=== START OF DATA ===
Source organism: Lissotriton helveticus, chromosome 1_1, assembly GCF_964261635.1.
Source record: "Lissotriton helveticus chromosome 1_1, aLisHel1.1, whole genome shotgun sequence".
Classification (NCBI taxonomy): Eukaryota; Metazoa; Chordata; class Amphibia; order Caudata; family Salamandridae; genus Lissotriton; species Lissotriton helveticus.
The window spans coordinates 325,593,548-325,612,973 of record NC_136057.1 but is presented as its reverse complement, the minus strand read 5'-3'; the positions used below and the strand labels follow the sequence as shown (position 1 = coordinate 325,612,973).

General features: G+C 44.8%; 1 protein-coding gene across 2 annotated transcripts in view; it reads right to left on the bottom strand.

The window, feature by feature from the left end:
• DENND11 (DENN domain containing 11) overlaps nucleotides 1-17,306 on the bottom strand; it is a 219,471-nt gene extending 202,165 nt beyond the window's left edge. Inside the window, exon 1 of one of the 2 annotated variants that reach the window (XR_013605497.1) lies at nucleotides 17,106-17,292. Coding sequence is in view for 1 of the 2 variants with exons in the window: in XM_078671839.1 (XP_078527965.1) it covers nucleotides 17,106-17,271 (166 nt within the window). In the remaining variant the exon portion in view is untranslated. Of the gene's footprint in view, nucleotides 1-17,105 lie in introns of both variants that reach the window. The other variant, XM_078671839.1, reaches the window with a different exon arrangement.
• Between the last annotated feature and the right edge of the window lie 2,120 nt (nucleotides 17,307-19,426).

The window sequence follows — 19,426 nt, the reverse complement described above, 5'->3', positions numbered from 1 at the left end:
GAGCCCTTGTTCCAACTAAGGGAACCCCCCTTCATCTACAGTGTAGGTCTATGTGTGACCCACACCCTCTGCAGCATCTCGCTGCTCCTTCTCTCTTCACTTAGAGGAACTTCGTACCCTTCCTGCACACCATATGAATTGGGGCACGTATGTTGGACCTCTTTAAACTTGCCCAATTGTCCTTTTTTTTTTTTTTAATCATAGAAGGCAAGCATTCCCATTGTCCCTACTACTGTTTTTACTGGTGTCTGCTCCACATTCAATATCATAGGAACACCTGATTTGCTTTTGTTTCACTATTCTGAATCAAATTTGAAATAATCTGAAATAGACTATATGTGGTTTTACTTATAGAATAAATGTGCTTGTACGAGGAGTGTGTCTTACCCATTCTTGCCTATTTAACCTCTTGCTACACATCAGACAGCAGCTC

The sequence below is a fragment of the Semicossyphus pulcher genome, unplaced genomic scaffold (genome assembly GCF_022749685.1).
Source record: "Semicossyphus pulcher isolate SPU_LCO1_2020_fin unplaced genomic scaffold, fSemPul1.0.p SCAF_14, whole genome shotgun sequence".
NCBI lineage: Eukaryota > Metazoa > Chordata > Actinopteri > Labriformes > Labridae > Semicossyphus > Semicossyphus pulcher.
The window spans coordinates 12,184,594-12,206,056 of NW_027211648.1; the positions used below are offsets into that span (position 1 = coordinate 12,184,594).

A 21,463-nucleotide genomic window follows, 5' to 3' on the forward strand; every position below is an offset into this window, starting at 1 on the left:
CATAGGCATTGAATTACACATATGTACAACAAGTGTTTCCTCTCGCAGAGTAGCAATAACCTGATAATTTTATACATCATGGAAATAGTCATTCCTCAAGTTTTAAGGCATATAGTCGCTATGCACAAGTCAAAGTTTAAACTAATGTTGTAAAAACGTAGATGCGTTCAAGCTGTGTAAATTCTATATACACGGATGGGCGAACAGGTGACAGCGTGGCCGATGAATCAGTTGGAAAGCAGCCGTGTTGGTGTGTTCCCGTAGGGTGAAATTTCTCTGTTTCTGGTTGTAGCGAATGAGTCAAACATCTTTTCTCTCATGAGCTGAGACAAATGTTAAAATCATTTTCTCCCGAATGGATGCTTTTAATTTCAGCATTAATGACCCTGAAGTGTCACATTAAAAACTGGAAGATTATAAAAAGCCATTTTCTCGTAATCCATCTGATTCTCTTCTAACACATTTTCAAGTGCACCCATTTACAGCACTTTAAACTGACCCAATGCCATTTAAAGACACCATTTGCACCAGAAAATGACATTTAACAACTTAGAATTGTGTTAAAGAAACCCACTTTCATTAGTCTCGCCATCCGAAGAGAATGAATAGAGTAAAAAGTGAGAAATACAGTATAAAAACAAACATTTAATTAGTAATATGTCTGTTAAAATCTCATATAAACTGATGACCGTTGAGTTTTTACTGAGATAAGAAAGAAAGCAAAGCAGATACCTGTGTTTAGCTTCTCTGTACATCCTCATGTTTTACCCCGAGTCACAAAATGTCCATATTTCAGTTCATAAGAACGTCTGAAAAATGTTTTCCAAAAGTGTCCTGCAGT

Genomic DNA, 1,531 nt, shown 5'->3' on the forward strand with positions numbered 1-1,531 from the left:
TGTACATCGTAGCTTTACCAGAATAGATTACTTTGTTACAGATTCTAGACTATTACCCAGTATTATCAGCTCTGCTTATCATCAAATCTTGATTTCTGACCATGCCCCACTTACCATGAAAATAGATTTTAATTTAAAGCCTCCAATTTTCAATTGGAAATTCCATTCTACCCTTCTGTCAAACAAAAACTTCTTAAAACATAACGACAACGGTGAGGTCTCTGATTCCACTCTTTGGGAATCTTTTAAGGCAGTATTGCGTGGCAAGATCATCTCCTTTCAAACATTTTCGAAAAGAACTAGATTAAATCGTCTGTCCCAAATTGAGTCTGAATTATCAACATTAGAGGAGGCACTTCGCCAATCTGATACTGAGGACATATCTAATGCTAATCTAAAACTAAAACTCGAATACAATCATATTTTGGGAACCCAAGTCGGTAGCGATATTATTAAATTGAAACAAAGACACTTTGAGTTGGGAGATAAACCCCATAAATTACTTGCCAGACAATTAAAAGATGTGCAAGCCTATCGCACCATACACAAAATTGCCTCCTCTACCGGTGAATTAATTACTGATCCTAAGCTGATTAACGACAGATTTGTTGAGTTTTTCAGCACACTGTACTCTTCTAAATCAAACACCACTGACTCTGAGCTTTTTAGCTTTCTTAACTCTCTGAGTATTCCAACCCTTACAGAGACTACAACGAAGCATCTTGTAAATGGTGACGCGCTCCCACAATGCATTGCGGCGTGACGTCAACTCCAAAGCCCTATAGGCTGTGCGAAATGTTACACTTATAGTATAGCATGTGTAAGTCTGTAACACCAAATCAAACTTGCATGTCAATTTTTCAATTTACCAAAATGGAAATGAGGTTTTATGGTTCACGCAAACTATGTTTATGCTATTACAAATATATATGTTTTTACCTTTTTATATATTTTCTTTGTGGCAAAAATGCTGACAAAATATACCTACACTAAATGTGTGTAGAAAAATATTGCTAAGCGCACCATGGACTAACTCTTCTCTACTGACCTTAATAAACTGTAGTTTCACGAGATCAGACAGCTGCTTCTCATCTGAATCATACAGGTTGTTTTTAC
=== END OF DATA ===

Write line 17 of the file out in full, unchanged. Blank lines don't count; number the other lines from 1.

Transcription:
Genomic DNA, 1,531 nt, shown 5'->3' on the forward strand with positions numbered 1-1,531 from the left: